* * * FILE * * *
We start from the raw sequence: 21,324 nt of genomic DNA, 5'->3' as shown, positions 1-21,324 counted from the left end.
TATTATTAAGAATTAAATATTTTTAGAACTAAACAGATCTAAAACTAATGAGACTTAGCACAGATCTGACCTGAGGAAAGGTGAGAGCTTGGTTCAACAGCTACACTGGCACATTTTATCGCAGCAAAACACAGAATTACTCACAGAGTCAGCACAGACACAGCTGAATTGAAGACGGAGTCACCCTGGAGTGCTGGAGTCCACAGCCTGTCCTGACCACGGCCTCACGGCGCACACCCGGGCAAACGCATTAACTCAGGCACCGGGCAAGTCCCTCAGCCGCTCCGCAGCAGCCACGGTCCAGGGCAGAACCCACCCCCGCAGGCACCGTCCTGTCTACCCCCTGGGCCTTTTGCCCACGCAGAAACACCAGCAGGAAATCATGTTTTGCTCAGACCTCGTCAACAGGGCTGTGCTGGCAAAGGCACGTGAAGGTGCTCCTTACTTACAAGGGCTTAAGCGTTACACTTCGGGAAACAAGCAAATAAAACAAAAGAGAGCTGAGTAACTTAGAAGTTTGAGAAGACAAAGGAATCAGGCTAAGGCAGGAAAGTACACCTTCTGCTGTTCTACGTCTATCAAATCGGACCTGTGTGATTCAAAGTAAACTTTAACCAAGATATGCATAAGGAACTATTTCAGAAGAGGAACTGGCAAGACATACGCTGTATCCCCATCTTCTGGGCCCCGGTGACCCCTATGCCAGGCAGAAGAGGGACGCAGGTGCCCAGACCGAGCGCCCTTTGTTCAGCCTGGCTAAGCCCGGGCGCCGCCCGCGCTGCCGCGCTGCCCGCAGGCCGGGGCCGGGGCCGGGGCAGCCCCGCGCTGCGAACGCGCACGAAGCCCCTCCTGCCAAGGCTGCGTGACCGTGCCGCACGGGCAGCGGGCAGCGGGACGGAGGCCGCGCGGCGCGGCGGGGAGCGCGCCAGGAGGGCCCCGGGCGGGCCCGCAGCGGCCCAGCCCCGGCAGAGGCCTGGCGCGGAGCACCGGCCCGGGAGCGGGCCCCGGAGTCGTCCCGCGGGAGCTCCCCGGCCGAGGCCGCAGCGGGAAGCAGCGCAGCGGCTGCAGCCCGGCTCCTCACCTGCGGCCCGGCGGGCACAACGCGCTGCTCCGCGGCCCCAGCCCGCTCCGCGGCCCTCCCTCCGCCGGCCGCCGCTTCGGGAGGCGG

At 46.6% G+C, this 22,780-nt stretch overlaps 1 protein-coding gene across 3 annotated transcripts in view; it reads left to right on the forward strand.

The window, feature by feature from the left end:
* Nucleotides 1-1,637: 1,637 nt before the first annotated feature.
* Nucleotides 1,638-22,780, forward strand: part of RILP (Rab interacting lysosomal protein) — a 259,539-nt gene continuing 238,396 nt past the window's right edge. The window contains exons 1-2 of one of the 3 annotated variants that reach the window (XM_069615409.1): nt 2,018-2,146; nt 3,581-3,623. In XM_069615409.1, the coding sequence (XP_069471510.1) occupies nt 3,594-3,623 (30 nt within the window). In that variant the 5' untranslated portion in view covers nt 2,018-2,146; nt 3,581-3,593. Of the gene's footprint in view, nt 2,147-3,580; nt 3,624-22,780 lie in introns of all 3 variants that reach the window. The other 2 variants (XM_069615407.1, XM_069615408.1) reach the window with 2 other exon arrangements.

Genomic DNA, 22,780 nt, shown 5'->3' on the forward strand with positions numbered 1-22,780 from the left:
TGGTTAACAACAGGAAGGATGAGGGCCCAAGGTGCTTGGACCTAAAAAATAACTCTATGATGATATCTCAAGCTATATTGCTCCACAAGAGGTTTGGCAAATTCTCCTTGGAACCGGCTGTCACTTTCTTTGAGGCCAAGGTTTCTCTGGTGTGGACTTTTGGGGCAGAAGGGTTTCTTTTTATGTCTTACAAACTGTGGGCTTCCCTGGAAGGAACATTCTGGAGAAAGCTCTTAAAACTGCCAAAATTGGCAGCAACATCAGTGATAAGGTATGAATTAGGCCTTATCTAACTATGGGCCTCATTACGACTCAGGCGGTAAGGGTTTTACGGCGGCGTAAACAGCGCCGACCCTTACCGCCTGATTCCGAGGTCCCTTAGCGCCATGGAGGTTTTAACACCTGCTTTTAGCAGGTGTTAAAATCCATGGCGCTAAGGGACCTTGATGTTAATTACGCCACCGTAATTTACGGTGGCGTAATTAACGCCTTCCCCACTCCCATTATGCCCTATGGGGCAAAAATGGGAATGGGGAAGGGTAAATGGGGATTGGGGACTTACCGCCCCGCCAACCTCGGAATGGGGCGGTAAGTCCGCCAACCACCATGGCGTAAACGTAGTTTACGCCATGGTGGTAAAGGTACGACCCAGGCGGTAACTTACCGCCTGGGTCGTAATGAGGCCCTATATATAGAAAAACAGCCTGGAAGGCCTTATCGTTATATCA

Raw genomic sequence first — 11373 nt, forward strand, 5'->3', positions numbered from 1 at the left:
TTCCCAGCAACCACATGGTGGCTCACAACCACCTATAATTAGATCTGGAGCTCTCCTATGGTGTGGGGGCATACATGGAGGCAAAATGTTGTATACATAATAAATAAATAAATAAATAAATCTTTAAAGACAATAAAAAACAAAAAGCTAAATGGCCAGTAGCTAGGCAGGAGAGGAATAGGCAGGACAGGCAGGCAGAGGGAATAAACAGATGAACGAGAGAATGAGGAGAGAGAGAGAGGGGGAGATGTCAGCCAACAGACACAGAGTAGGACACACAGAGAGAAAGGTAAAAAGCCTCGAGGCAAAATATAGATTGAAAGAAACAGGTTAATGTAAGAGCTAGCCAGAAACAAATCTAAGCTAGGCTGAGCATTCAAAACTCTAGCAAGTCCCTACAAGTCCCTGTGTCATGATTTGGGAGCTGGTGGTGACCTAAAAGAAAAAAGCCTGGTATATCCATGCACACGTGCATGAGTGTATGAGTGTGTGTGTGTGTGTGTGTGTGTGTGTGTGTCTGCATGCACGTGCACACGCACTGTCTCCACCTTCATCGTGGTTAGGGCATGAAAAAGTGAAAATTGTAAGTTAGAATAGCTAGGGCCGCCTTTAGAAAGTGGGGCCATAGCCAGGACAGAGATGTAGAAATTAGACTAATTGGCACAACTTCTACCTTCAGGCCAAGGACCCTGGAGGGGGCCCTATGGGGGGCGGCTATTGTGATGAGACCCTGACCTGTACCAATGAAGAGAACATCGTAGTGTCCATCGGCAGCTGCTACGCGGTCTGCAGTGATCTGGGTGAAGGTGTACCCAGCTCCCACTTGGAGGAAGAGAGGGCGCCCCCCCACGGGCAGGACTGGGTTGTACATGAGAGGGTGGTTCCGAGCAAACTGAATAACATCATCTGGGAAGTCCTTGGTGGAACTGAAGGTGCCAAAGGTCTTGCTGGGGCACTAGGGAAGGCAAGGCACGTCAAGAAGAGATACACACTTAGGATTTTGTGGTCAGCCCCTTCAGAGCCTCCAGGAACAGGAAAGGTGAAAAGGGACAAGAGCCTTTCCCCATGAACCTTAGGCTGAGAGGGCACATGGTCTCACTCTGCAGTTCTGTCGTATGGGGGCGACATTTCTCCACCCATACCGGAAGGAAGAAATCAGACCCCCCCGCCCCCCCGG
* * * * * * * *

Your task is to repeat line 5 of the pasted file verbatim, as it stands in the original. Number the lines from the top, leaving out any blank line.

* Nucleotides 1-1,637: 1,637 nt before the first annotated feature.